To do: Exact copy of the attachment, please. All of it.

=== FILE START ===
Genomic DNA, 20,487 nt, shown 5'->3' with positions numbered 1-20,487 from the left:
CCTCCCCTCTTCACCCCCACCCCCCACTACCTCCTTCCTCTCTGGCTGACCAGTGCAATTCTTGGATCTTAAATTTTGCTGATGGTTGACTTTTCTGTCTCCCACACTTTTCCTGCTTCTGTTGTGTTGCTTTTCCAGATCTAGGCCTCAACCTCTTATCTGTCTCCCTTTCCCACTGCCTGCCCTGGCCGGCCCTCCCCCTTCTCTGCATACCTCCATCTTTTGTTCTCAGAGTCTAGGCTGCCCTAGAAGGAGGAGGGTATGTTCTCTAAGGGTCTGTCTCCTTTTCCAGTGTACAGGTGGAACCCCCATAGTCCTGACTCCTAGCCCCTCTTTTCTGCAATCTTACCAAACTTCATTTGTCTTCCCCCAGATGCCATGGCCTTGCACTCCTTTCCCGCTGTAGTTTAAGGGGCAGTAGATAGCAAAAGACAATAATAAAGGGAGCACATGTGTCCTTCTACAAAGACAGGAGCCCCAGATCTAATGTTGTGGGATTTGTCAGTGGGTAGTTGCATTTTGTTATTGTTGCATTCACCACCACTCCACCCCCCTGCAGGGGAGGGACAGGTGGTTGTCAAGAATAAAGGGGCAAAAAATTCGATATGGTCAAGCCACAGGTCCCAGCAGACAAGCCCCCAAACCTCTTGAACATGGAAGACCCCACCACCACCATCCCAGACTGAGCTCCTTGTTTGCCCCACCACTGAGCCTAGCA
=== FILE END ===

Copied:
Genomic DNA, 20,487 nt, shown 5'->3' with positions numbered 1-20,487 from the left:
CCTCCCCTCTTCACCCCCACCCCCCACTACCTCCTTCCTCTCTGGCTGACCAGTGCAATTCTTGGATCTTAAATTTTGCTGATGGTTGACTTTTCTGTCTCCCACACTTTTCCTGCTTCTGTTGTGTTGCTTTTCCAGATCTAGGCCTCAACCTCTTATCTGTCTCCCTTTCCCACTGCCTGCCCTGGCCGGCCCTCCCCCTTCTCTGCATACCTCCATCTTTTGTTCTCAGAGTCTAGGCTGCCCTAGAAGGAGGAGGGTATGTTCTCTAAGGGTCTGTCTCCTTTTCCAGTGTACAGGTGGAACCCCCATAGTCCTGACTCCTAGCCCCTCTTTTCTGCAATCTTACCAAACTTCATTTGTCTTCCCCCAGATGCCATGGCCTTGCACTCCTTTCCCGCTGTAGTTTAAGGGGCAGTAGATAGCAAAAGACAATAATAAAGGGAGCACATGTGTCCTTCTACAAAGACAGGAGCCCCAGATCTAATGTTGTGGGATTTGTCAGTGGGTAGTTGCATTTTGTTATTGTTGCATTCACCACCACTCCACCCCCCTGCAGGGGAGGGACAGGTGGTTGTCAAGAATAAAGGGGCAAAAAATTCGATATGGTCAAGCCACAGGTCCCAGCAGACAAGCCCCCAAACCTCTTGAACATGGAAGACCCCACCACCACCATCCCAGACTGAGCTCCTTGTTTGCCCCACCACTGAGCCTAGCA